Boss of the U.P.


Into the presidency of the rich Union Pacific, third largest U.S. railroad, stepped a railroader's railroader. At 53, tall, taciturn Arthur E. Stoddard had reached the top, after a typical railroader's climb from the very bottom.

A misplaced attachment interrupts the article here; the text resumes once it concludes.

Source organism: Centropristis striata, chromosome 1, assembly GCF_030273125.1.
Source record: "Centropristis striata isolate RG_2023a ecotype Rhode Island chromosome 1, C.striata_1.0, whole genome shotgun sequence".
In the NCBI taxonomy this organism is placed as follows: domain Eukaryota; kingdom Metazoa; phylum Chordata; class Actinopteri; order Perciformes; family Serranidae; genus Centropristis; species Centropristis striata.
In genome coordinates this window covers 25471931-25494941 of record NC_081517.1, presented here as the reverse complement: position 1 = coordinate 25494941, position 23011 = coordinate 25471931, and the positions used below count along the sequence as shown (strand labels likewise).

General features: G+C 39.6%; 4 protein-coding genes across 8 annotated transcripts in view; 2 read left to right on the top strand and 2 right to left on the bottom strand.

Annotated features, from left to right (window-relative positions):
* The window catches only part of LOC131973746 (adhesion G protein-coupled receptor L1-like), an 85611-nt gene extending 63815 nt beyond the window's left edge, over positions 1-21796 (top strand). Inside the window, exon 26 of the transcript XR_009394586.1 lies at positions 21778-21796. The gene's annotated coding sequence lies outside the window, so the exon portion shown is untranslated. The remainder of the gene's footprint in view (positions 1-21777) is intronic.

At the age of eleven, Nebraska-born Art Stoddard went to Texas with his father, a grading contractor who was helping to build the Rock Island Line. Art got a job as water boy at 25¢ a day. He worked on railroads on & off while finishing school, joined the U.P. as a shop helper. After a World War I stint as a Navy radio operator, he...

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